The U.S. wants to be the top country in college graduates by 2020; four Texas school districts pledge to educate college-ready Latino students.

The U.S. wants to be the top country in college graduates by 2020; four Texas school districts pledge to educate college-ready Latino students. (Photo/Getty)

Four Texas school districts sign pact, pledge “college ready” Latino students

The San Antonio Express News reports that four local San Antonio, Texas school districts have signed and committed to a significant goal — to follow an ambitious citywide plan to get 85 percent of their graduating seniors ready for college by 2020, in order to improve Latino college graduation rates.  The school superintendents of the San Antonio, Northside, Harlandale and Southwest Independent school districts signed the pledge, along with San Antonio Mayor Julián Castro and dozens of business and local organizations. Greg Darnieder, a senior advisor on college access to Education Secretary Arne Duncan, told the group the nation will closely watch these districts, who are taking action instead of just talking about graduation goals.

The four school districts pledged to implement measures to gauge student readiness, link school subjects to career and degree options, and establish curriculum goals which school counselors, teachers and administrators can implement fairly quickly.

“We are not trying to revolutionize the whole educational system,” said Alma Garcia, from the group Educate Texas, as quoted by the San Antonio Express News. “We’re working on the idea that we can move the needle immediately.”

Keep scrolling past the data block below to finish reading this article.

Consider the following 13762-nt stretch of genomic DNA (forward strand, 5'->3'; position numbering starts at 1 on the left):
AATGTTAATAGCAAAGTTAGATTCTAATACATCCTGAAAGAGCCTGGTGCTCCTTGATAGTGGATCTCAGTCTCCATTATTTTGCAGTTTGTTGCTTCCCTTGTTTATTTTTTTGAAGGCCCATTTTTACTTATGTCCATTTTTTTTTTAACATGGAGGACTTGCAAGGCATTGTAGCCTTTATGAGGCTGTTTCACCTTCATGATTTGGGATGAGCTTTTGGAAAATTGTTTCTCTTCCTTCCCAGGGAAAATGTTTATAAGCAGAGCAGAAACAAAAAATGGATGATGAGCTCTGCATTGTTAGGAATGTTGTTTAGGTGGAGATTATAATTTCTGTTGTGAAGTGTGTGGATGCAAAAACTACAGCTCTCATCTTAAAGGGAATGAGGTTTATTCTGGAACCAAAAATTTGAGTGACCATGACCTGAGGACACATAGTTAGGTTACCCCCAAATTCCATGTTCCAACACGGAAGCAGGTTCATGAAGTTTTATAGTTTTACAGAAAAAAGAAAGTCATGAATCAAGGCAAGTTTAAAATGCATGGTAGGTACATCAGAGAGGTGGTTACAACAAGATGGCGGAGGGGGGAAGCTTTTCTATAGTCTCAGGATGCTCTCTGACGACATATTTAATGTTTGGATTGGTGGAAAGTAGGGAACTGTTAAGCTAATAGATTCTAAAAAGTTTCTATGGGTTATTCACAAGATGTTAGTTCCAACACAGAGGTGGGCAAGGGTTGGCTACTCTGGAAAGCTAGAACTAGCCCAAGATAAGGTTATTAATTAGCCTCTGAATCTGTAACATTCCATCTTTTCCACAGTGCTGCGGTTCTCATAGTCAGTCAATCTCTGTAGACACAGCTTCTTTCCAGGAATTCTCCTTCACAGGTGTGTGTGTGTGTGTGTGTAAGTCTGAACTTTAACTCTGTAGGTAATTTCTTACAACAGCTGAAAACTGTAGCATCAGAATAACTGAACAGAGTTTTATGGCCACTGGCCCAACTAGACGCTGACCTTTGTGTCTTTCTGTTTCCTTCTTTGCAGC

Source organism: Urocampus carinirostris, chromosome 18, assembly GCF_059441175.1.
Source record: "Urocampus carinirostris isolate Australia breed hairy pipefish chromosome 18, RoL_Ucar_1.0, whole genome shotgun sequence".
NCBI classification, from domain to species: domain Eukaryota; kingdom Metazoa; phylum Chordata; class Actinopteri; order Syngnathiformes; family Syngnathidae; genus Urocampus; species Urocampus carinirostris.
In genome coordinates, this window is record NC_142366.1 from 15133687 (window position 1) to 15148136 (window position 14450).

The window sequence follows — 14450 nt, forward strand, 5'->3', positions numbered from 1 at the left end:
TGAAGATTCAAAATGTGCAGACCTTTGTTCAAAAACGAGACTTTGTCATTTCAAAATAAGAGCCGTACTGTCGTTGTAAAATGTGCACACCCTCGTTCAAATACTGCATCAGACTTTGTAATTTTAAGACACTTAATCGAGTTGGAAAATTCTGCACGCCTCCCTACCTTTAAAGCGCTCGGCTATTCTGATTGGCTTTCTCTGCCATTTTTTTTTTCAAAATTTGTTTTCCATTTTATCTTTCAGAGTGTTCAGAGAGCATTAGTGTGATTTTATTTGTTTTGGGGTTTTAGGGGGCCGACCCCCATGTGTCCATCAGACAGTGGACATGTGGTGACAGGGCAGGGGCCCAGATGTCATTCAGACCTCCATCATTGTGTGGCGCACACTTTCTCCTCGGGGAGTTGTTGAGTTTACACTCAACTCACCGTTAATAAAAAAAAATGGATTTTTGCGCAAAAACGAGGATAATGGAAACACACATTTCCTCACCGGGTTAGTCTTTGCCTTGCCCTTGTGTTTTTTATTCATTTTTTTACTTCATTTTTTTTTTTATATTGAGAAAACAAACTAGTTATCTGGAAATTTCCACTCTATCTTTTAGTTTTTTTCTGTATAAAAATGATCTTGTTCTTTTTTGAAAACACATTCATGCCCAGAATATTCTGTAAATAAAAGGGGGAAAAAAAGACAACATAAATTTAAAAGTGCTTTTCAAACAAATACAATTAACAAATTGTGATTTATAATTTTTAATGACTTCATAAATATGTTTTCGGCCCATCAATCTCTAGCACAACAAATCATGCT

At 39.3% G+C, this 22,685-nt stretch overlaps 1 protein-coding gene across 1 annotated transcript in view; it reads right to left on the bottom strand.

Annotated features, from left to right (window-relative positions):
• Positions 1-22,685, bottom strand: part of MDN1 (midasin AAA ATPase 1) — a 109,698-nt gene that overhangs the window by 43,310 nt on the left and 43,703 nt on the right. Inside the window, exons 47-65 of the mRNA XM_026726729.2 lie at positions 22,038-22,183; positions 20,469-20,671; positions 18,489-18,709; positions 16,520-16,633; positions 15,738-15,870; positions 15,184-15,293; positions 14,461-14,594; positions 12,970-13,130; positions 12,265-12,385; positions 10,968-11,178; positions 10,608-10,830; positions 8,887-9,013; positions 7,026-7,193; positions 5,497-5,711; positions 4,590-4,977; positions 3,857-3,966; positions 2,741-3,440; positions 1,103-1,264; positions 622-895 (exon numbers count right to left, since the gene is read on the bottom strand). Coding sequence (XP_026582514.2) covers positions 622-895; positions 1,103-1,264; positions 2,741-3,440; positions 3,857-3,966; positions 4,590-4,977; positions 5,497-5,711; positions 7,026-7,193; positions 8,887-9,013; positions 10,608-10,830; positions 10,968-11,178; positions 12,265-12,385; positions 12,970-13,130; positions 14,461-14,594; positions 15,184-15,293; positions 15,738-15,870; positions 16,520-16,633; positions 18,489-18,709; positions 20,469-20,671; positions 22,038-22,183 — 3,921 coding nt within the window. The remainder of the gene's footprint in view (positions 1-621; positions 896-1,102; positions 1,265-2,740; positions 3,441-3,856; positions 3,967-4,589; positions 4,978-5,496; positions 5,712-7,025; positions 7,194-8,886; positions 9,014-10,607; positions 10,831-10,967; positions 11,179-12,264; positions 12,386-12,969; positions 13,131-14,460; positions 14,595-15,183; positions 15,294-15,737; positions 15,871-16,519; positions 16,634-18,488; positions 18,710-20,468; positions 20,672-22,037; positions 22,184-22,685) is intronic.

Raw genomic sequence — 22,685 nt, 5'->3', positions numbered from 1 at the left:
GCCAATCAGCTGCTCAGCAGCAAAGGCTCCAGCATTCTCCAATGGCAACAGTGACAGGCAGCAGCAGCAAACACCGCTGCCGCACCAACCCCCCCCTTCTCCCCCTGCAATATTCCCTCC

San Antonio Mayor Julián Castro has been garnering national attention for his measures to greatly expand access to pre-school as well as improve education outcomes in the city.  Under his initiative, entitled SA2020, which strives to make San Antonio a “brainpower community,” Castro opened “Café College,” a one-stop center for test prep and guidance on colleges and financial aid.  The pledge signed by the four school districts is part of the k-12 educational goals the city is trying to establish. It is also part of the “Diplomás: More than just an education” initiative, which receives funding from the Lumina Foundation’s Latino Student Success Effort.

The Department of Education and the Obama administration have set a goal for the U.S. to have the highest number of college graduates by the year 2020. The organization Excelencia in Education has stated that in order for the country to achieve that goal, Latinos will need to earn 5.5 million degrees by the year 2020.

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